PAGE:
US investigators are urging the FAA to pass long-delayed directives to fit redesigned windshield-heating systems on Boeing aircraft after the latest in a series of smoke and fire incidents resulted in an American Airlines Boeing 757 windshield’s shattering in flight.
The National Transportation Safety Board (NTSB) has reiterated recommendations – some of which date back nearly four years – to install redesigned electrical terminals in the windshield-heating system on Boeing 747, 757, 767 and 777 jets.
It follows the emergency diversion of an American Airlines 757, operating the San Juan-Philadelphia route on 30 January, to Florida’s West Palm Beach after smoke from the first officer’s windshield heater filled the cockpit.
The pilots put on oxygen masks and smoke goggles. During the descent to Palm Beach Airport the inner pane of the first officer’s windshield shattered, although the fragments remained in place. The aircraft landed safely but some of the 146 occupants were treated in hospital for smoke inhalation.
This incident has highlighted the NTSB’s frustration with the FAA over the windshield-heater design. Five other similar incidents on 757s were reported between 2004 and 2006 and, during the investigation into the earliest of these, Boeing stated that at least four similar incidents had previously occurred on 747, 757, 767 and 777 aircraft.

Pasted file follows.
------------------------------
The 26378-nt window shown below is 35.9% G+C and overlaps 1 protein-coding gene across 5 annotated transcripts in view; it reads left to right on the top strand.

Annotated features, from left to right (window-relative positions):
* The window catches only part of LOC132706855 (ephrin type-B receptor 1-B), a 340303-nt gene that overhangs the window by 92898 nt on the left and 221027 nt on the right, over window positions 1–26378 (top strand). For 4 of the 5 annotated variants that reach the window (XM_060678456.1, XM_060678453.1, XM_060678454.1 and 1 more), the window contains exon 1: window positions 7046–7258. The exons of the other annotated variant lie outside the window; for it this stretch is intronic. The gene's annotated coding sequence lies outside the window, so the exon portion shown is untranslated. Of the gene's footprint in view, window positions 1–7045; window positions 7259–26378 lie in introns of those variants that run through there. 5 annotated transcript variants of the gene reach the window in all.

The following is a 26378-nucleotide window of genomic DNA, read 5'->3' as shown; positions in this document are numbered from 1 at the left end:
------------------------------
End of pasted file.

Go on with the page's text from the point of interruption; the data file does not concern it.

Analysis has identified inadvertent cross-threading of the screw attaching power wires to the heating terminal as a cause of electrical arcing. In 2004 Boeing developed a modification to the terminal – a pin-and-socket connector to replace the screw – and the NTSB says the FAA agreed to issue a corresponding airworthiness directive.
But delays to finalising approval for the related service bulletins held up the process. Boeing eventually released service bulletins for the 747, 757 and 777 in mid-2006, but a service bulletin for the 767 has continued to be delayed.
Last September the NTSB told the FAA it was “very concerned” that airworthiness directives for the modifications, originally scheduled for issue two years previously, had still not been issued.
It urged the FAA to complete the process of approving the service bulletin for installations on 767s, and to issue airworthiness directives to carry out the corresponding installation on all 747, 757, 767 and 777 aircraft. As a result of the latest American 757 incident, the NTSB has reiterated its frustration, stating: “These safety recommendations have yet to be implemented by the FAA.”
Source: lightglobal.com's sister premium news site Air Transport Intelligence news